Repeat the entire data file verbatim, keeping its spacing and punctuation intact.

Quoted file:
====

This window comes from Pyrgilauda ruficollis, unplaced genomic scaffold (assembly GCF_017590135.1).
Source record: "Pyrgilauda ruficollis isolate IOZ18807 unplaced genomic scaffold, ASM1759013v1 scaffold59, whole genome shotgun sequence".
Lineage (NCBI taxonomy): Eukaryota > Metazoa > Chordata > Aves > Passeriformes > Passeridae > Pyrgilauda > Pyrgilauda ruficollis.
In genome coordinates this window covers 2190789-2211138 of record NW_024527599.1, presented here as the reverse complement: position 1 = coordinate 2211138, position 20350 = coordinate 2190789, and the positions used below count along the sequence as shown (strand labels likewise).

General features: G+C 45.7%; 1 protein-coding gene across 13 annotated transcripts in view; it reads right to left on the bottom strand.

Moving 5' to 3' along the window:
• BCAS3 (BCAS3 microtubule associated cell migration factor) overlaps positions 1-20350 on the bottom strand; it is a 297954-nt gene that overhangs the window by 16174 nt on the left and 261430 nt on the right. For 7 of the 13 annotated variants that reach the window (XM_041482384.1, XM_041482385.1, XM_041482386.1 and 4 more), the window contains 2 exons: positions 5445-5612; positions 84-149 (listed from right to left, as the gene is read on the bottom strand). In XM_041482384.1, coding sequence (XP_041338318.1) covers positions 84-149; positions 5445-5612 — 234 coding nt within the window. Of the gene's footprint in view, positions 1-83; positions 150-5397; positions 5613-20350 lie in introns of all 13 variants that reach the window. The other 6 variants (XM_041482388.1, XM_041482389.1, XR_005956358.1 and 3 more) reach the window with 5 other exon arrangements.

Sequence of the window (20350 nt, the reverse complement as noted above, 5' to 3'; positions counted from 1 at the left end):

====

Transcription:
This window comes from Pyrgilauda ruficollis, unplaced genomic scaffold (assembly GCF_017590135.1).
Source record: "Pyrgilauda ruficollis isolate IOZ18807 unplaced genomic scaffold, ASM1759013v1 scaffold59, whole genome shotgun sequence".
Lineage (NCBI taxonomy): Eukaryota > Metazoa > Chordata > Aves > Passeriformes > Passeridae > Pyrgilauda > Pyrgilauda ruficollis.
In genome coordinates this window covers 2190789-2211138 of record NW_024527599.1, presented here as the reverse complement: position 1 = coordinate 2211138, position 20350 = coordinate 2190789, and the positions used below count along the sequence as shown (strand labels likewise).

General features: G+C 45.7%; 1 protein-coding gene across 13 annotated transcripts in view; it reads right to left on the bottom strand.

Moving 5' to 3' along the window:
• BCAS3 (BCAS3 microtubule associated cell migration factor) overlaps positions 1-20350 on the bottom strand; it is a 297954-nt gene that overhangs the window by 16174 nt on the left and 261430 nt on the right. For 7 of the 13 annotated variants that reach the window (XM_041482384.1, XM_041482385.1, XM_041482386.1 and 4 more), the window contains 2 exons: positions 5445-5612; positions 84-149 (listed from right to left, as the gene is read on the bottom strand). In XM_041482384.1, coding sequence (XP_041338318.1) covers positions 84-149; positions 5445-5612 — 234 coding nt within the window. Of the gene's footprint in view, positions 1-83; positions 150-5397; positions 5613-20350 lie in introns of all 13 variants that reach the window. The other 6 variants (XM_041482388.1, XM_041482389.1, XR_005956358.1 and 3 more) reach the window with 5 other exon arrangements.

Sequence of the window (20350 nt, the reverse complement as noted above, 5' to 3'; positions counted from 1 at the left end):